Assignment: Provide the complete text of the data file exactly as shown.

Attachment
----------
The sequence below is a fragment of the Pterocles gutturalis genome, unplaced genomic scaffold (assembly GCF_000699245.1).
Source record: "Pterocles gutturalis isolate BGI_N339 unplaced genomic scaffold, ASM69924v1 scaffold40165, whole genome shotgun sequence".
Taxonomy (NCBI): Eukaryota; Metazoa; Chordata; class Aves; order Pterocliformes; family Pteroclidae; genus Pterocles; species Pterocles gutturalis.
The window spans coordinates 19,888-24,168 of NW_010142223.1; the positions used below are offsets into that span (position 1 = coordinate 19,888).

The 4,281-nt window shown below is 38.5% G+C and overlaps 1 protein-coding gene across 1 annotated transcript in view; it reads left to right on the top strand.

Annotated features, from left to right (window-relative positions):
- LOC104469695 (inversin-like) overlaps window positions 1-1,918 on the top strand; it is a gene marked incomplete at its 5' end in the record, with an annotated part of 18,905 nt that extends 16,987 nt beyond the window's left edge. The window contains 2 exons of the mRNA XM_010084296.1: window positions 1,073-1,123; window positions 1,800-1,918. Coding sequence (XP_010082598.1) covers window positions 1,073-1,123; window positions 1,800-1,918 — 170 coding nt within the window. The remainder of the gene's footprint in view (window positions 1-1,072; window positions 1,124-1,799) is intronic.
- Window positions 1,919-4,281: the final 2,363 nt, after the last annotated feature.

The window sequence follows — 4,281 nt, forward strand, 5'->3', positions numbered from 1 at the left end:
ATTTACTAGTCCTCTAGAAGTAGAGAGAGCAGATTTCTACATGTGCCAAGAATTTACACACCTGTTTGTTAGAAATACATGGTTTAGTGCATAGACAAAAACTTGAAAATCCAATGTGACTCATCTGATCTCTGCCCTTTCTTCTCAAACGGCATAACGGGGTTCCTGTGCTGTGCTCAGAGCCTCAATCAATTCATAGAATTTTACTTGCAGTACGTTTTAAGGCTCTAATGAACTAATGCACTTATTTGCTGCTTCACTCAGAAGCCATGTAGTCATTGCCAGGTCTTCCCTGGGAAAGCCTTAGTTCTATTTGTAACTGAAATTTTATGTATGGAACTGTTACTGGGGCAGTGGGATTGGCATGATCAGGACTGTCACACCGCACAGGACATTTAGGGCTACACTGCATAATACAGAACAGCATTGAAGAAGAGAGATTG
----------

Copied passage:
The sequence below is a fragment of the Pterocles gutturalis genome, unplaced genomic scaffold (assembly GCF_000699245.1).
Source record: "Pterocles gutturalis isolate BGI_N339 unplaced genomic scaffold, ASM69924v1 scaffold40165, whole genome shotgun sequence".
Taxonomy (NCBI): Eukaryota; Metazoa; Chordata; class Aves; order Pterocliformes; family Pteroclidae; genus Pterocles; species Pterocles gutturalis.
The window spans coordinates 19,888-24,168 of NW_010142223.1; the positions used below are offsets into that span (position 1 = coordinate 19,888).

The 4,281-nt window shown below is 38.5% G+C and overlaps 1 protein-coding gene across 1 annotated transcript in view; it reads left to right on the top strand.

Annotated features, from left to right (window-relative positions):
- LOC104469695 (inversin-like) overlaps window positions 1-1,918 on the top strand; it is a gene marked incomplete at its 5' end in the record, with an annotated part of 18,905 nt that extends 16,987 nt beyond the window's left edge. The window contains 2 exons of the mRNA XM_010084296.1: window positions 1,073-1,123; window positions 1,800-1,918. Coding sequence (XP_010082598.1) covers window positions 1,073-1,123; window positions 1,800-1,918 — 170 coding nt within the window. The remainder of the gene's footprint in view (window positions 1-1,072; window positions 1,124-1,799) is intronic.
- Window positions 1,919-4,281: the final 2,363 nt, after the last annotated feature.

The window sequence follows — 4,281 nt, forward strand, 5'->3', positions numbered from 1 at the left end:
ATTTACTAGTCCTCTAGAAGTAGAGAGAGCAGATTTCTACATGTGCCAAGAATTTACACACCTGTTTGTTAGAAATACATGGTTTAGTGCATAGACAAAAACTTGAAAATCCAATGTGACTCATCTGATCTCTGCCCTTTCTTCTCAAACGGCATAACGGGGTTCCTGTGCTGTGCTCAGAGCCTCAATCAATTCATAGAATTTTACTTGCAGTACGTTTTAAGGCTCTAATGAACTAATGCACTTATTTGCTGCTTCACTCAGAAGCCATGTAGTCATTGCCAGGTCTTCCCTGGGAAAGCCTTAGTTCTATTTGTAACTGAAATTTTATGTATGGAACTGTTACTGGGGCAGTGGGATTGGCATGATCAGGACTGTCACACCGCACAGGACATTTAGGGCTACACTGCATAATACAGAACAGCATTGAAGAAGAGAGATTG